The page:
To deny this is to reject Christianity altogether, or to fall


into complete indifferency. If men can be saved, or be acceptable to their Maker, in one religion as well as in another, wherein is one preferable to another? If the Christian revelation was not necessary to our salvation, why was it given us, and why are we called upon to believe and obey it? why did God send his only begotten Son to make it, and why was it declared to be of such inestimable value to us? If Jesus taught that salvation is attainable in all religions, or in any religion but his own, why were the Apostles so enraptured with the Gospel, and why did they make such painful sacrifices for its promulgation ? If they had not been taught to regard it as the only way of salvation, their conduct is unaccountable ; and if it be not the only way of salvation, they and their Master can be regarded only as a company of deluded fanatics, whose labors, sacrifices, and cruel deaths may indeed excite our pity, but cannot command our respect. We shall presume the writer in the Examiner sees all this as well as we, and therefore shall presume that he holds with us, that all mankind are bound to worship God, that there is but one true way of worshipping God, and therefore but one true religion, and that this true religion is the Christian religion. He who does not admit this much can hardly, by any allowable stretch of courtesy, be called a Christian. This premised, we proceed.

1. In order to be saved, to enter into life, or to become acceptable to God, one must be a Christian. To be a Christian, one must be a believer. No one is a Christian who is not a follower of Christ. Every follower of Christ, according to the Examiner, is a member of the Church of Christ. But, according to the same authority, the Church is a company of believers. Therefore a Christian must be a believer. He who is a believer is a believer because he believes something. Therefore, in order to be a Christian, it is necessary to believe something.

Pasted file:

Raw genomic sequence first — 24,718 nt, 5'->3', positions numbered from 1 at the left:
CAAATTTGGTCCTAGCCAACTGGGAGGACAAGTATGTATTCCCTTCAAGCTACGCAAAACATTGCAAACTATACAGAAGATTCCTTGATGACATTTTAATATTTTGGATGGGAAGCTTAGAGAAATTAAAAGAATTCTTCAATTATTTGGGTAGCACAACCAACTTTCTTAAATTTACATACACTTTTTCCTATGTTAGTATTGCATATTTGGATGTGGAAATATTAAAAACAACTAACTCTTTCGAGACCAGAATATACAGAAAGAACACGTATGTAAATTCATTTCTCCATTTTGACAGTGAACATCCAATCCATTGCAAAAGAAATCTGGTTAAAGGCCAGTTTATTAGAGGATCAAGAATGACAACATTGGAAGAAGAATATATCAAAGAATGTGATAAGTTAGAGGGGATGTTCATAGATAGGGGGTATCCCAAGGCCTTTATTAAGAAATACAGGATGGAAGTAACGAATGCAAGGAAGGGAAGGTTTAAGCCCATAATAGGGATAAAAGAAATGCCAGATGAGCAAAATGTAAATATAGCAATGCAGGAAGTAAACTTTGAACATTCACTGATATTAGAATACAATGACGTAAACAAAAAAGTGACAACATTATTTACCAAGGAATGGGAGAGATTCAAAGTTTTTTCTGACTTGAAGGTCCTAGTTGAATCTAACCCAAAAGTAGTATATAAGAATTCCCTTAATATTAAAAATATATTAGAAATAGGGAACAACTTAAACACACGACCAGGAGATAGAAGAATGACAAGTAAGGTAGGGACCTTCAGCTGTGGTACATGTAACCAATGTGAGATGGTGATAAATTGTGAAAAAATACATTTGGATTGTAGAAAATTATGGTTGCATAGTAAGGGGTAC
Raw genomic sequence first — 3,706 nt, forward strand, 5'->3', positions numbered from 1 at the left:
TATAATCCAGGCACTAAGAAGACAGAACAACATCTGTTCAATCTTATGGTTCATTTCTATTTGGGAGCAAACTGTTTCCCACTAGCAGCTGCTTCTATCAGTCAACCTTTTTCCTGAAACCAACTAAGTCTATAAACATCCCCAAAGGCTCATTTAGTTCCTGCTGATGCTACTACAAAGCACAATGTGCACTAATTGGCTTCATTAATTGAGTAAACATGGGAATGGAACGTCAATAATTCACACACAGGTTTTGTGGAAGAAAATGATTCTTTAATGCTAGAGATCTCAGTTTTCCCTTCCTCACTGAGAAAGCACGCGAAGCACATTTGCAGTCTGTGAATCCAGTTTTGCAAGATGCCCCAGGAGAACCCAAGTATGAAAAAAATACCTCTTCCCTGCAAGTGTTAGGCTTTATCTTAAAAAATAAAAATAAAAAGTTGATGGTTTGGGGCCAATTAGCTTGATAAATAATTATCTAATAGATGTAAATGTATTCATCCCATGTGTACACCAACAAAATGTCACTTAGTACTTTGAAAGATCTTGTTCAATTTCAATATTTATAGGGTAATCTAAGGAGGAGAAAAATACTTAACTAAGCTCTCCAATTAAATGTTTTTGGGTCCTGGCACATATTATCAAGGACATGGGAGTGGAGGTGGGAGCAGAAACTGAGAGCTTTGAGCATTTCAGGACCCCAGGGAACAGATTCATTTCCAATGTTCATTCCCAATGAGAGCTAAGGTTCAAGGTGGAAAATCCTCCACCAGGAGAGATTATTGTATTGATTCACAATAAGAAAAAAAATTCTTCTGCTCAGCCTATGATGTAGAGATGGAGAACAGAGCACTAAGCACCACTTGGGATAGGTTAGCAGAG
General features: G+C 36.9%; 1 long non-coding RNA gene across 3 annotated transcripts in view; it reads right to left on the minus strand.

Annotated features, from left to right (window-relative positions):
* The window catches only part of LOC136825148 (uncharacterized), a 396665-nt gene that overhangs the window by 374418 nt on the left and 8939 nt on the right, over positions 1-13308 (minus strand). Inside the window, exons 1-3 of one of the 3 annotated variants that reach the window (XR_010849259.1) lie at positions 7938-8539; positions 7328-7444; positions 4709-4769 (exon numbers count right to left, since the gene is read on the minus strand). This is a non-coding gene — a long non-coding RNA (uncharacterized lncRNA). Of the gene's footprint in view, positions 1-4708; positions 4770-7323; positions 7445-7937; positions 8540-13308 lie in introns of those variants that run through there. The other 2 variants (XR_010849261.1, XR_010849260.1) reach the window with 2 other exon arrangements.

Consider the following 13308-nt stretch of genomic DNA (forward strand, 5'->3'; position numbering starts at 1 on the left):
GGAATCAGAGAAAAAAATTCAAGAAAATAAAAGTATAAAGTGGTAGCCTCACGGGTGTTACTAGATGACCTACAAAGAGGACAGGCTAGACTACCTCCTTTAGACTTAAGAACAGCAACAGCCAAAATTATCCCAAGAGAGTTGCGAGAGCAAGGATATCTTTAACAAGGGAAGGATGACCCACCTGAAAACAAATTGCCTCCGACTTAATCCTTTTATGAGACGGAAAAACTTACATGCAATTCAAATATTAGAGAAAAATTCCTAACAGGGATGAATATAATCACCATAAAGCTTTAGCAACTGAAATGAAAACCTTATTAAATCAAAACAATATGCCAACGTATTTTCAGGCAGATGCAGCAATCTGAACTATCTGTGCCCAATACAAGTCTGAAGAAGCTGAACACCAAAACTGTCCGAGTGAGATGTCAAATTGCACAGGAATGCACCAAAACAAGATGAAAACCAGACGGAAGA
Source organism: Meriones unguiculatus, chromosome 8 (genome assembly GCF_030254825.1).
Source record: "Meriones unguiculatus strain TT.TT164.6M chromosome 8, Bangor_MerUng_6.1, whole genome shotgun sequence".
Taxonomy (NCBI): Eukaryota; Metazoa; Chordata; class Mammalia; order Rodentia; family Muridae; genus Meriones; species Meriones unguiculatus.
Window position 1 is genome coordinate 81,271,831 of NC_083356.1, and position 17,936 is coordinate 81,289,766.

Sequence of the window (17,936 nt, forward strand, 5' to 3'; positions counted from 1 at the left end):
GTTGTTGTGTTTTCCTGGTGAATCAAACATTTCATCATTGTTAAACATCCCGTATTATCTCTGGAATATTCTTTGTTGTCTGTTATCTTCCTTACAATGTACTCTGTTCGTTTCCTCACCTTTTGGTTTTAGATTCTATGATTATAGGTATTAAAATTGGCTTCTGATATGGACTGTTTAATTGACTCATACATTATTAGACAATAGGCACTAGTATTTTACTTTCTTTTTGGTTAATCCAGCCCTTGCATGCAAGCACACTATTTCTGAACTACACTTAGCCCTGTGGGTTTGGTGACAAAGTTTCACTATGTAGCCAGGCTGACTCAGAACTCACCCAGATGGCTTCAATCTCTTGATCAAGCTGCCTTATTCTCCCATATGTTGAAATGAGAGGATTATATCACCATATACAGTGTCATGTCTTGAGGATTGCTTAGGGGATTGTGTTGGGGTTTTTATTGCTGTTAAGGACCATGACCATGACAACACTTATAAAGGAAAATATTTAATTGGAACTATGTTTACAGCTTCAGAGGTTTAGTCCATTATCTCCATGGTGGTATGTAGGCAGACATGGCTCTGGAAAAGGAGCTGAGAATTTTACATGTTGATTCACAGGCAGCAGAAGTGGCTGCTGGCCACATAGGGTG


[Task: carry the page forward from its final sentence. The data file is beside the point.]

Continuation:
The Examiner must admit this conclusion ; yet some Unitarians have the appearance of denying it. A short time since, we read an article in a Unitarian newspaper in this city, written by a distinguished Unitarian clergyman, in which the writer maintains, that, although faith is indispensable to the Christian character, belief is not; yet he fails to define what that faith is which excludes or does not include belief. Dr. Channing, in

. his Discourse on the Church objects to all forms, creeds, and churches, and declares that the essence of all religion is in supreme love to God and universal justice and charity towards our neighbour. Yet we presume he wishes this fact, to wit,